Histidine switch controlling pH-dependent protein folding and DNA binding in a transcription factor at the core of synthetic network devices
© 2016 The Royal Society of Chemistry. Therapeutic strategies have been reported that depend on synthetic network devices in which a urate-sensing transcriptional regulator detects pathological levels of urate and triggers production or release of urate oxidase. The transcription factor involved, HucR, is a member of the multiple antibiotic resistance (MarR) protein family. We show that protonation of stacked histidine residues at the pivot point of long helices that form the scaffold of the dimer interface leads to reversible formation of a molten globule state and significantly attenuated DNA binding at physiological temperatures. We also show that binding of urate to symmetrical sites in each protein lobe is communicated via the dimer interface. This is the first demonstration of regulation of a MarR family transcription factor by pH-dependent interconversion between a molten globule and a compact folded state. Our data further suggest that HucR may be utilized in synthetic devices that depend on detection of pH changes.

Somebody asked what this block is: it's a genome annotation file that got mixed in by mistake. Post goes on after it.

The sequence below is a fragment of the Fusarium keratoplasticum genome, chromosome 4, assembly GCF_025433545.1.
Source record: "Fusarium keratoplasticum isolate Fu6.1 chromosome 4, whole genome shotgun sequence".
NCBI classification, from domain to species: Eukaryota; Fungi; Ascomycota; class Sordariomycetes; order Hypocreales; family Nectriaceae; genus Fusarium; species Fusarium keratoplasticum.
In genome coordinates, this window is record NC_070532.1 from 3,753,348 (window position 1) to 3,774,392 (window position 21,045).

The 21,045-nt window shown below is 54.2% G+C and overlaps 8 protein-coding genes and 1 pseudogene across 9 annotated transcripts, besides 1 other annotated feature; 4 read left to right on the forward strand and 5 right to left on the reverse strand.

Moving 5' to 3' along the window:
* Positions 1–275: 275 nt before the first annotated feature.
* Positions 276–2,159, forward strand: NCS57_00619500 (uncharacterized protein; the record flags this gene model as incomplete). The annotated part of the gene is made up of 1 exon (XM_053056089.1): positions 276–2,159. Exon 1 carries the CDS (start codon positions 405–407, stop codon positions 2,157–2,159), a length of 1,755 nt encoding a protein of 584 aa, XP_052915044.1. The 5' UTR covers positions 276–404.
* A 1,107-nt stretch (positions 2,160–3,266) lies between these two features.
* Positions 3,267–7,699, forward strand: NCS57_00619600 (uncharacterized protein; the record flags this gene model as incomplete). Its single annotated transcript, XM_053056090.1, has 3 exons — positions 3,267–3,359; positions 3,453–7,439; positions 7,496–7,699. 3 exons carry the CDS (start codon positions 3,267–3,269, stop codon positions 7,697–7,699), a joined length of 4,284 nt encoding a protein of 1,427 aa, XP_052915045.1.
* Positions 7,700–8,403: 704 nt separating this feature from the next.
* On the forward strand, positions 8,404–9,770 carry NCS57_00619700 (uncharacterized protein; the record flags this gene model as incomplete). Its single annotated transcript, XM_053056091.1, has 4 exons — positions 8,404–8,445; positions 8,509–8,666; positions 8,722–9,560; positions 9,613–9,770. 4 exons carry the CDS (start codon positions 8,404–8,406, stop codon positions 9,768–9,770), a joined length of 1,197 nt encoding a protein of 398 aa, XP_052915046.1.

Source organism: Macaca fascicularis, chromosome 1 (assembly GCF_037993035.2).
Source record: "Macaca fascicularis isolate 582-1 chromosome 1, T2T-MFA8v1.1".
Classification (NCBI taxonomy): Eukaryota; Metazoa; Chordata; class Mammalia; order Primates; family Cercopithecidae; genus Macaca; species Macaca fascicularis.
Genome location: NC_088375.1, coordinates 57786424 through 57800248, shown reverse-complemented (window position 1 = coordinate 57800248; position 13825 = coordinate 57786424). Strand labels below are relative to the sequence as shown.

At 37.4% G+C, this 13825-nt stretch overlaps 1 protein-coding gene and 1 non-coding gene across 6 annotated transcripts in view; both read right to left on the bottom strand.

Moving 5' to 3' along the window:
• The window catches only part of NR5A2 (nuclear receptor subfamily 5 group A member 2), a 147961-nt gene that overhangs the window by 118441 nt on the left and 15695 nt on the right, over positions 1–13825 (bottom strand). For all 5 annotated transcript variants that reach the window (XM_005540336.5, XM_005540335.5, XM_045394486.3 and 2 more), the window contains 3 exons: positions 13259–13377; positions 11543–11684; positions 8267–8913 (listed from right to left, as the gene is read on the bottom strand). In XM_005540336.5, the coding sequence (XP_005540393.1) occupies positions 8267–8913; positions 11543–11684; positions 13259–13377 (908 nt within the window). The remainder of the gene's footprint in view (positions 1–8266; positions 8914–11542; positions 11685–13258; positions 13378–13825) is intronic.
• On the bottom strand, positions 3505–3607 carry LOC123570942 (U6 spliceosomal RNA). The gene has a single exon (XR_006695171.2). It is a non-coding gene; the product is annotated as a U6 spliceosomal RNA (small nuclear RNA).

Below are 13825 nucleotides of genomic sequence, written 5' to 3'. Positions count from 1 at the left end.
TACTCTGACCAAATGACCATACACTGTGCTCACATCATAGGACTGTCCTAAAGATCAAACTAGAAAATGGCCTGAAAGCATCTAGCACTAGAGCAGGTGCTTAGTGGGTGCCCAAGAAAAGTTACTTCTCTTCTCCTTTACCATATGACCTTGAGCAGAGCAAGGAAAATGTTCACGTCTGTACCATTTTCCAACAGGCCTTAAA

Publication Source (Journal or Book title)
Deochand, D., Perera, I., Crochet, R., Gilbert, N., Newcomer, M., & Grove, A. (2016). Histidine switch controlling pH-dependent protein folding and DNA binding in a transcription factor at the core of synthetic network devices. Molecular BioSystems, 12 (8), 2417-2426. https://doi.org/10.1039/c6mb00304d